The arrival of El Nino is bringing with it a welcome downpour of rain, with close to three-fourths of an inch falling in Turlock.
The National Weather Service is forecasting additional storms to pass through the area over the next few days and weeks and issued a warning for Northern San Joaquin County of localized street flooding from clogged drains and culverts and possible power outages and fallen trees from gusty winds that could start late Tuesday and continue Wednesday. The chance of thunderstorms is high for Thursday.
As of 3:30 p.m. Tuesday the Turlock Irrigation District’s Canal Drive station had recorded .74 of an inch of rain.
The steady stream of rain caused some localized street flooding around Turlock, though no major issues, said City of Turlock Utilities Manager Larry Gilley.
The majority of street flooding is caused by leaves and debris clogging the drains and gutters. Residents can remove leaves from the grating, but should not remove any storm grates or manhole covers.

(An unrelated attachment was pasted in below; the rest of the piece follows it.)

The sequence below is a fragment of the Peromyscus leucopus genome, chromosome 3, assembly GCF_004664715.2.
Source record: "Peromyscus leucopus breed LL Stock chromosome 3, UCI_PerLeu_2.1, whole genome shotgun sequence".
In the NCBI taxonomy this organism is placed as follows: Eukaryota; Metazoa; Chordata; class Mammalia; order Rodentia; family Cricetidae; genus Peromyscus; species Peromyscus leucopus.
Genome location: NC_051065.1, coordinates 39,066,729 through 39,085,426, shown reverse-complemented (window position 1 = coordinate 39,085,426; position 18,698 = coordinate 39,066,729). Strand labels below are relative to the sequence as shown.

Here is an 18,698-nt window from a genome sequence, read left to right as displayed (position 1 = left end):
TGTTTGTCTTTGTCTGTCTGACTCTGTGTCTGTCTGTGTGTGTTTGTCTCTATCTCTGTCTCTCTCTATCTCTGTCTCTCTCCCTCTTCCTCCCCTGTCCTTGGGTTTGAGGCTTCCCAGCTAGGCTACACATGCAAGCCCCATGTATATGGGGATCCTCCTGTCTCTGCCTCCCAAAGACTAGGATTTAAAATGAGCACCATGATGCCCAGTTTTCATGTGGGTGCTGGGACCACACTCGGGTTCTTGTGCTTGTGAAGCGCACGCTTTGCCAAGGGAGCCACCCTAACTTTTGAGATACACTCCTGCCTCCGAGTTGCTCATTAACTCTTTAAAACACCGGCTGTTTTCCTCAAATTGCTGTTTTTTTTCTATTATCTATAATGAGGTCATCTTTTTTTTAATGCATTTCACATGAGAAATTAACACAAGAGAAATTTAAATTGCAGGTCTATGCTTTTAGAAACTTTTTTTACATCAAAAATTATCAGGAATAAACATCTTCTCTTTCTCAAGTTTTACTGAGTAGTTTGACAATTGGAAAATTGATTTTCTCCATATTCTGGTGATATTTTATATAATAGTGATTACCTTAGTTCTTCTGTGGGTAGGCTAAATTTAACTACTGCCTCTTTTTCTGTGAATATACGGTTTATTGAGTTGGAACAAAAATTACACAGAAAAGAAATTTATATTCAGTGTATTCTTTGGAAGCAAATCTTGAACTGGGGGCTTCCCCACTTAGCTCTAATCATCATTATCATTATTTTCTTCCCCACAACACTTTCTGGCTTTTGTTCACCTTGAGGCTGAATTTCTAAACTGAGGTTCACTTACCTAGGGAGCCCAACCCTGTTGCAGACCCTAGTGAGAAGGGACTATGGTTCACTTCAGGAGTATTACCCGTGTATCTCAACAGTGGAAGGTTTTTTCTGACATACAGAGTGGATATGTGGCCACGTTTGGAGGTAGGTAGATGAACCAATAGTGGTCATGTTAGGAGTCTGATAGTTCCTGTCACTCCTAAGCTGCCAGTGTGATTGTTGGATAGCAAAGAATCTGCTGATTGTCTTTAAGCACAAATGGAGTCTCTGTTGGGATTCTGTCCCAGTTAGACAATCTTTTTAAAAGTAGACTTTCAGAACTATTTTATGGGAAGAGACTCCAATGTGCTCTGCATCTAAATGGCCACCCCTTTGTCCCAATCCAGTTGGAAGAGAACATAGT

“If residents can keep the leaves out of the drains that would help a lot,” Gilley said. “Also not parking on top of the drains. It’s surprising how much it blocks off.”
Residents concerned about street flooding can pick up sandbags at 901 S. Walnut Road in Turlock. Sandbags are given on a first come first serve basis with a limit of 10 per resident. Pick up times area from 8 a.m. to 4 p.m. Monday through Friday.
The powerful El Nino system — a warming pattern that lifts vast amounts of precipitation from the Pacific Ocean, funnels it across North America and alters weather worldwide — is expected to cause unusual weather nationwide for months.
As much as 15 inches of rain could fall in the next 16 days in Northern California, with about 2 feet of snow expected in the highest points of the Sierra Nevada, said Johnny Powell, a forecaster with the National Weather Service.
Altogether, the storms should bring massive amounts of rain and snow to a very parched state this month, but water managers won't be able to fully estimate this year's snowmelt until April 1, when the snowpack is typically at its deepest.
"Mother Nature has a way of surprising or disappointing us," Department of Water Resources spokesman Doug Carlson said, explaining why water conservation must continue through what looks to be a wet winter.
The Associated Press contributed to this report.